Articles tagged with: war and culture

Nov21

New open-access book

Categories // Blog

Lo sguardo lontano. L’Italia della Seconda guerra mondiale nella memoria dei prigionieri di guerra

For those who are interested in Italian history and the memories of prisoners of war (and for those who can read the Italian language), we are pleased to announce the publication of a new open-access book:

Lo sguardo lontano. L'Italia della Seconda guerra mondiale nella memoria dei prigionieri di guerra, by Erika Lorenzon (Edizioni Ca' Foscari Digital Publishing).

The book can be downloaded @

http://edizionicafoscari.unive.it/it/edizioni/libri/978-88-6969-268-0/

Apr20

Close Encounters in War Journal – n. 1 Call for articles

Categories // Blog, Journal

“Close encounters, displacement and war”

Issue n. 1 of CEIW Journal will aim to investigate the theme of close encounter in connection to the experience of displacement by exploring its facets both on a micro-scale, by studying individual testimonies and experiences, and on a broad scale by observing macro-phenomena of displacement throughout history with comparative, critical and cultural methodologies.

May22

Land of mine: an Ethical Example of Wisdom and Empathic Rationality

Categories // Blog, POWs, Meeting the other, Justice and punishment

By Patrizia Piredda

Land of mine: an Ethical Example of Wisdom and Empathic Rationality

Any violent act begets revenge when the agent believes that only by means of punishment grounded on the principle of an eye for an eye it is possible to act by justice and to restore peace. These ethical reflections are once more expressed in Land of Mine, a historical movie from 2015, directed by Martin Zandvliet and nominated for the Best Foreign Language Film at the Academy Awards in 2017.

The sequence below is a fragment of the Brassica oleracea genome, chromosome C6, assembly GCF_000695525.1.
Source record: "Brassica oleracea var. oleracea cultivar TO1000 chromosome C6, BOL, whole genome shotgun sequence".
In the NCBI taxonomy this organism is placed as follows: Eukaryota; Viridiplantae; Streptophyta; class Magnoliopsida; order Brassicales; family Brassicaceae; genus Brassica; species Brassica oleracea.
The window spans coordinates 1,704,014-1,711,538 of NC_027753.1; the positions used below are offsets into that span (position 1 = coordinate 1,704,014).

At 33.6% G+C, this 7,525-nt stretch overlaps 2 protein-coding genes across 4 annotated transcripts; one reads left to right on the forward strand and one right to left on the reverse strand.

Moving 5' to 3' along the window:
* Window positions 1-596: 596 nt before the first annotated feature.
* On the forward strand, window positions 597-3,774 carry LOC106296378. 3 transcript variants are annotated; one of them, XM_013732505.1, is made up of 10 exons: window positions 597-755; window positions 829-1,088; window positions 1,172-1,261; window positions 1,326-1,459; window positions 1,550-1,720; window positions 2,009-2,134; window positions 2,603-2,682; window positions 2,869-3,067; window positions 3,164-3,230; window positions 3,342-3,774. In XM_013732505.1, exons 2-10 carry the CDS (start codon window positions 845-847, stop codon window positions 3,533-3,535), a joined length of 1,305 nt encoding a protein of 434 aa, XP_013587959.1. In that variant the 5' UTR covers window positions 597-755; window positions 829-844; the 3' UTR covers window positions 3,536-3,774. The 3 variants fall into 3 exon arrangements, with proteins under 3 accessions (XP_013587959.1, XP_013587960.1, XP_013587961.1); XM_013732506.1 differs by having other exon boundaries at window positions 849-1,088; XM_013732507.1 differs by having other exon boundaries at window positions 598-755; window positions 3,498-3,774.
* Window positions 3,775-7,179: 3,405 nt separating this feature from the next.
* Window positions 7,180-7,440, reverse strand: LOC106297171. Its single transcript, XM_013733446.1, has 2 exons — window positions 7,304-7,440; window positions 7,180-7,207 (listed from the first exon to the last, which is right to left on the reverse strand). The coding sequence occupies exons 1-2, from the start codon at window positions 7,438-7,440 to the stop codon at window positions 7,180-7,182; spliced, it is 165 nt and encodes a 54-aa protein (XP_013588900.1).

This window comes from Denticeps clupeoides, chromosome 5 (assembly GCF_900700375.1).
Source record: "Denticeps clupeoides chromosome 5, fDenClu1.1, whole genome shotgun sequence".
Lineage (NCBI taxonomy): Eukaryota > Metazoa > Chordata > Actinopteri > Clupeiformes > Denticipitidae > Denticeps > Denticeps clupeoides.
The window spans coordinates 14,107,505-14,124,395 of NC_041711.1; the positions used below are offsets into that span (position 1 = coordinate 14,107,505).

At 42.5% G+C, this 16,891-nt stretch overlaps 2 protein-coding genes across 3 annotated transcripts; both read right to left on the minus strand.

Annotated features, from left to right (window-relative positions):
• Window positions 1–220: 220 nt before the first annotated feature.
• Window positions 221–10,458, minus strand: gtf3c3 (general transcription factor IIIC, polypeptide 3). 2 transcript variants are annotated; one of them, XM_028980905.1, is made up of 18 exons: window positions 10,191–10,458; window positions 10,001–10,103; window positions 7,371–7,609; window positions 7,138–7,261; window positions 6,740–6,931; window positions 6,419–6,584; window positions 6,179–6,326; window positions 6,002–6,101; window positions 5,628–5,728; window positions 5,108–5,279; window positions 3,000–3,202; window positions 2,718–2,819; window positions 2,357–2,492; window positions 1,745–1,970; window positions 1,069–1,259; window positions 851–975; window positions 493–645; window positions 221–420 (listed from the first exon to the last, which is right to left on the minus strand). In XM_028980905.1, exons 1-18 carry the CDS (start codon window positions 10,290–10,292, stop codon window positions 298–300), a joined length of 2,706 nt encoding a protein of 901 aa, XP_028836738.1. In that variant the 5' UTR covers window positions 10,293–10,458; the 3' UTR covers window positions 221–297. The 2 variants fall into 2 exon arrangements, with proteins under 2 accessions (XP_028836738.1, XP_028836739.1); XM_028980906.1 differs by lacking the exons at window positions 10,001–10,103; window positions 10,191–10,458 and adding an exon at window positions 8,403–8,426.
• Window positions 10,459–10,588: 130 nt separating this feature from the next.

Jan14

The War as Moral Experience in Wittgenstein’s Secret Diary

Categories // Blog, Human rights, War and culture, War and conflict

by Patrizia Piredda

When he stopped his studies of engineering in Manchester, Wittgenstein moved to Cambridge to study logic under the guidance of Bertrand Russell because he believed that by comprehending the fundamentals of language, and therefore the limits of language, he would understand its essence,   as well as that of human beings, in primis, himself. 

For Wittgenstein, knowing oneself was indispensable because only the man who knows himself can improve himself and become morally decent. When World War I broke out, Wittgenstein volunteered in the Austrian Army because he trusted “the fact that the experience of war would permit him to understand, beyond any fiction and illusion, who – which kind of man, so to say, – he really was. Thus, it was clarity and truth about himself that Wittgenstein expected from the war” (Perissinotto 13).

Jul08

What does ‘proximity’ mean for local interpreters working in zones of conflict?

Categories // Blog

María Manuela Fernández Sánchez

What does ‘proximity’ mean for local interpreters working in zones of conflict?

In this article María Manuela Fernández Sánchez gives us insights from her conversation with Spanish photographer and journalist Gervasio Sánchez, talking about his relationship with his interpreter in Iraq, Flayed Al Mayali, who was arrested by Spanish authorities for an attack on the Spanish military which occurred in November 2003:

Few professions have such discriminatory stereotypes as translators and interpreters. Very sadly, the Italian cliché traduttore, traditore is still thought to be true by many people. Nevertheless, both translators and interpreters have also contributed to the persistence of these stereotypes. 

The image was published in this article by abc.es in 2013.

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Normandy landings

Troups marching in France

General Bernard Montgomery

Pilots in World War II